You do not need to detox

Teas or drinks intended to rid the body of toxins can cause physical discomfort while enlarging a societal issue of body shaming.

by Olivia Powell, Writer

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Khloé Kardashian recently posted a sponsored advertisement on Instagram that promoted a detox tea made by Flat Tummy Co. “The Good Place” actress Jameela Jamil quickly commented in response, explaining the drastically unhealthy effects of the product. She explained how Kardashian’s post ignored other components of healthy living while promoting a laxative. It’s nothing new in the world of celebrity gossip, but this time it caught my eye. I’d heard people talk about detoxes before but didn’t fully grasp the severity of its impacts. I didn’t realize that the seemingly subtle choice to detox involved physical symptoms, as well as a societal distortion of body image.

 

Flat Tummy Tea being used to “detox” the body sounds off many alarms in my head. First of all, I stand behind the idea that all food is good in moderation. Labeling foods as “good” and “bad” creates an expectation for people that simply shouldn’t exist. If I feel like eating ice cream, I will because I know it will make me happy. If I ate an entire tub of ice cream, then the pain from overeating would most likely override any joy.

 

Detoxes and cleanses often in the form of teas or juices are meant to rid the body of toxins that people may encounter in daily life. An article on the Huffington Post’s blog section explains the benefits of detoxes, followed by a list of symptoms that included “flu-like feeling, nausea, and itchy skin” to name a few. It also claims that, “these symptoms are indicative that your body is eliminating toxins and are a good sign,” comparing the symptoms to those of withdrawal from an addiction. This connection scares me, considering how hungry I feel after inconsistent meals. I know that if I prolonged my hunger I would feel horrible, but that doesn’t mean I’d risk “detoxification” for the happiness of eating.

 

As stated in the article, drawing a link between food and “addictive substances like caffeine, alcohol, nicotine, cocaine or heroin” starts to build an unhealthy relationship with food. “Food addiction” even seems to counteract the role of food in survival. Food is not an addiction. It’s a necessity for life. Despite the growing support for detoxes, other organizations have found negative effects of detoxing. Consumer Reports argued that detox teas were not proven to be very useful in losing weight. The National Center for Complementary or Integrative Health also explained the risks of worsening kidney conditions and low likelihood of losing weight. Because I am not a nutritionist, I’ll leave the scientific research up to you.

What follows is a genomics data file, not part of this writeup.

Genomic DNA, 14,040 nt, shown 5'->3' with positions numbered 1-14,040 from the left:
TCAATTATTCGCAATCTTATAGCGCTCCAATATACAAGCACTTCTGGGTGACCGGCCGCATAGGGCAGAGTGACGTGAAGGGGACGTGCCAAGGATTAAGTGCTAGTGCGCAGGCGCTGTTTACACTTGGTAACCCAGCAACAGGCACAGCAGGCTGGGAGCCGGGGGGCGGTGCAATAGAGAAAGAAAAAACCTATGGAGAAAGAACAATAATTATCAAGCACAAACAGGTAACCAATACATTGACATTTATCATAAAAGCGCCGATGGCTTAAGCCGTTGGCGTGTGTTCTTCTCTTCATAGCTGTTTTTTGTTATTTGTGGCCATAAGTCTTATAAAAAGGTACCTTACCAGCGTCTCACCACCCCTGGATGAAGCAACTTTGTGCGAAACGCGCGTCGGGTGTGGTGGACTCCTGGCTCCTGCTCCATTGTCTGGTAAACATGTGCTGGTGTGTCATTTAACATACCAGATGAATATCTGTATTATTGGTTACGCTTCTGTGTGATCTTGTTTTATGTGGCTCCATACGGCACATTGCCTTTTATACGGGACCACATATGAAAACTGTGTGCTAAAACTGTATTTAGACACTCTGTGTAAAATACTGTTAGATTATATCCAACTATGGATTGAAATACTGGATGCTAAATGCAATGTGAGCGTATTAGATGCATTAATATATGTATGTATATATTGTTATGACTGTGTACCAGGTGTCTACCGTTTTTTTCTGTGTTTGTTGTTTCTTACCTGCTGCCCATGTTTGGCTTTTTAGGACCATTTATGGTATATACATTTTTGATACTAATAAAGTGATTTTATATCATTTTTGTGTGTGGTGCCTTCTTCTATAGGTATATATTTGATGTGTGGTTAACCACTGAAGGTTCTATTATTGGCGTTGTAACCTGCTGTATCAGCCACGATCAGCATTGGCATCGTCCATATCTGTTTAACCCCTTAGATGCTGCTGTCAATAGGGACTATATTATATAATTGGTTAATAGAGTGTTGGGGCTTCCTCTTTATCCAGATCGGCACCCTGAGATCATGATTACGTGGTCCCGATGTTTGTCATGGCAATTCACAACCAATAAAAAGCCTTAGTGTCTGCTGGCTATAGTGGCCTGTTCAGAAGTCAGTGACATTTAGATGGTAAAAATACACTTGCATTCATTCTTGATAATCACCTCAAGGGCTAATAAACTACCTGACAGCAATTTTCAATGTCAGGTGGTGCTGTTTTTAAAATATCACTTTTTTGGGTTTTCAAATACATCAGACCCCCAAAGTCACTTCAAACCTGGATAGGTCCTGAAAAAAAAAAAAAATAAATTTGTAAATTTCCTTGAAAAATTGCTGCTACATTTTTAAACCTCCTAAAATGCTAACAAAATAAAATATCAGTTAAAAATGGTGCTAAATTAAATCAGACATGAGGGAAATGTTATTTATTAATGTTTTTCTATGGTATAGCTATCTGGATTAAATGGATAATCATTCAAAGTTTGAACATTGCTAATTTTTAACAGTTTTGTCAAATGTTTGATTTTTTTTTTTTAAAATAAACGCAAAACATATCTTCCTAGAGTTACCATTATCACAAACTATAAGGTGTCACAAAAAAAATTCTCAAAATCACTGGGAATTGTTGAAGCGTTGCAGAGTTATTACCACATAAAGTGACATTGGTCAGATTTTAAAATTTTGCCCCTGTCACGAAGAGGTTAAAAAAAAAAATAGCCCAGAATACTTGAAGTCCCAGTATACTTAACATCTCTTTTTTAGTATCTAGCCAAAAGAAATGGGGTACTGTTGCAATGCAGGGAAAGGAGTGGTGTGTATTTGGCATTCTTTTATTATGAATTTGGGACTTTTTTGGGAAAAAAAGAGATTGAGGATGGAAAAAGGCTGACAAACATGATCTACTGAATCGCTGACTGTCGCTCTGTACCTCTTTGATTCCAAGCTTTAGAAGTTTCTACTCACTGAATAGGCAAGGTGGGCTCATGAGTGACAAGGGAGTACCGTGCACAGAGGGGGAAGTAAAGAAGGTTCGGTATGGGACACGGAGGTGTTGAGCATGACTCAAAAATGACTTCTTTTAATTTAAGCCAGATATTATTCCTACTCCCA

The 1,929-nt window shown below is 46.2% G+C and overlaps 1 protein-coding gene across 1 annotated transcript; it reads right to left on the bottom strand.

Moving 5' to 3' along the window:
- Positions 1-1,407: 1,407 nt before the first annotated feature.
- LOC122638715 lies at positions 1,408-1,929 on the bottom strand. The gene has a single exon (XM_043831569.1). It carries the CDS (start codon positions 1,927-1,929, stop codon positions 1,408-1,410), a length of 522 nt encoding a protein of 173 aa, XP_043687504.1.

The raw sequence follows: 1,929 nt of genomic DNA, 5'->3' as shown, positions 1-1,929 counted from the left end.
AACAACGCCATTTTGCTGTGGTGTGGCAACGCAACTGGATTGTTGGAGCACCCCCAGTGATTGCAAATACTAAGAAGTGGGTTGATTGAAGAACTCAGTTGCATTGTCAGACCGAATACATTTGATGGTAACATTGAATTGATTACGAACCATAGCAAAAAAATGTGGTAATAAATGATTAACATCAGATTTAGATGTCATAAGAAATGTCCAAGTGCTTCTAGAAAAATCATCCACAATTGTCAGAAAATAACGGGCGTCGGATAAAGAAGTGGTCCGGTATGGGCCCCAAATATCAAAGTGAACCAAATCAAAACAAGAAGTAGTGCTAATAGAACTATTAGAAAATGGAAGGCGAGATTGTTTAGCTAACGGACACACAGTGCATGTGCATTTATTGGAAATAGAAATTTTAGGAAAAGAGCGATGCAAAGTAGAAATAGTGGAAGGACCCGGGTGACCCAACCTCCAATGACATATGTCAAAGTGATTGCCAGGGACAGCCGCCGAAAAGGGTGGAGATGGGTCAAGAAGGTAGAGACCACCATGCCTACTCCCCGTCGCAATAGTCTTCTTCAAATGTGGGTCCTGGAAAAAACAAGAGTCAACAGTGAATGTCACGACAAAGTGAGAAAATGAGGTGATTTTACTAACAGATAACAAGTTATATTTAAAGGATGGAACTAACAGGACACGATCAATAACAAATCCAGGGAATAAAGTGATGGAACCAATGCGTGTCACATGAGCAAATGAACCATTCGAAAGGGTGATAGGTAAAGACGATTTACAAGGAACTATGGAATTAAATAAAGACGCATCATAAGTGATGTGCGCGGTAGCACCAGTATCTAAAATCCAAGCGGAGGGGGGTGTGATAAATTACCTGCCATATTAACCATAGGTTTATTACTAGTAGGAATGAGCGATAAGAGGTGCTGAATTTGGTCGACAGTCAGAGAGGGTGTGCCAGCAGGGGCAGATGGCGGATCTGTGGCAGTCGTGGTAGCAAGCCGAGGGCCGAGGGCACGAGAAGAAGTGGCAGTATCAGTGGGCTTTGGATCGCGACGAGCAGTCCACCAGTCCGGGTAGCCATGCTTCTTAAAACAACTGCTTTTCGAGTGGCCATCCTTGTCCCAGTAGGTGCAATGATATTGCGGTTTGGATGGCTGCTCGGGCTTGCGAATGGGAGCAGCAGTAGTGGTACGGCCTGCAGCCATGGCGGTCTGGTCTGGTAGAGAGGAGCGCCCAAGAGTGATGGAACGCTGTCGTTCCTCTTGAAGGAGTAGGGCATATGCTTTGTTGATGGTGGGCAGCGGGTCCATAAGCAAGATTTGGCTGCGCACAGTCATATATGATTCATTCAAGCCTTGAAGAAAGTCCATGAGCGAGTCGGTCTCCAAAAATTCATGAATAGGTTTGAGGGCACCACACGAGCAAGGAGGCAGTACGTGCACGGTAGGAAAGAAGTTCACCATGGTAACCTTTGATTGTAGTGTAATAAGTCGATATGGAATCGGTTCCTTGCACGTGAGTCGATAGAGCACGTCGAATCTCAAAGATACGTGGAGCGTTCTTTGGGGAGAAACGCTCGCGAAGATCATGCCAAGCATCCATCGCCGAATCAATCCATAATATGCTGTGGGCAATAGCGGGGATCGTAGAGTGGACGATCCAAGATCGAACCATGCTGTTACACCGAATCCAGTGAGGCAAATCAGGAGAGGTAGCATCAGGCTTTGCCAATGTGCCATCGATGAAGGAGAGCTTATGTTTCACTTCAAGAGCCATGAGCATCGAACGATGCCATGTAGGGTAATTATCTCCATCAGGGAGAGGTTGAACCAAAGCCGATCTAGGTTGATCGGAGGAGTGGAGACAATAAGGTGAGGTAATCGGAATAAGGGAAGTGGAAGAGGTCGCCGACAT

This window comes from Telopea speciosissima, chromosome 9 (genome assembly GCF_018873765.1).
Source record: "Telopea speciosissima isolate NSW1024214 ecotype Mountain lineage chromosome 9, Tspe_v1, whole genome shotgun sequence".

I’m not discouraging you from fasting on Lent if you are Christian. I’m not telling you what to eat. I simply hope to present my view on why detoxes skew our perception of our bodies and the reality that we are all genetically unique. Even if a weight-loss or detox tea tells me that my body is toxic, I feel a glimpse of shame. A part of me says, “I need to be clean and healthy.”  But, if the path of being healthy and “detoxed” involves side effects, I don’t want to go there. If we constantly see advertisements convincing us that we aren’t healthy, we begin to believe it. And when we begin to believe it, we are willing to suffer from symptoms as mentioned by the Huffington Post like nausea, irritability, and fatigue that wear down our spirit.

 

Weight-loss drinks are one facet of a culture that is detached from intuitive eating, an outlook on food is not based on discipline or guilt, but viewing all food as nutrients. Consuming food seems to have become a discipline, filling those who haven’t “mastered” it with self-reproach. I have days that I seriously regret eating those three doughnuts in one sitting, but must ask myself why I feel that way. Do I regret eating them because I feel sick now, or do I regret eating them because I feel guilty? Most of the time, it’s the guilt that wins out and it takes conscious redirecting to tell myself that I am conditioned to believe that I’m unhealthy. No matter what we eat, guilt does not come from ourselves. It is taught to us throughout our lives by society and advertisements.

 

I refuse to believe that my body is toxic or that it needs to be cleansed. It is a challenge to combat constant advertisements, whether directly from companies and influencers or filtered down into the beliefs of society. I challenge detoxes when I eat foods that make me happy, then encouraging others to do the same if I hear comments about detoxing. In the end, we’re bound to get misleading information that tells us we need a detox. The reality is that we don’t. So, the next time you see an influencer post about a detox tea, shake or diet drink, the best thing we can all do is think about why it’s destructive to a body-positive culture.

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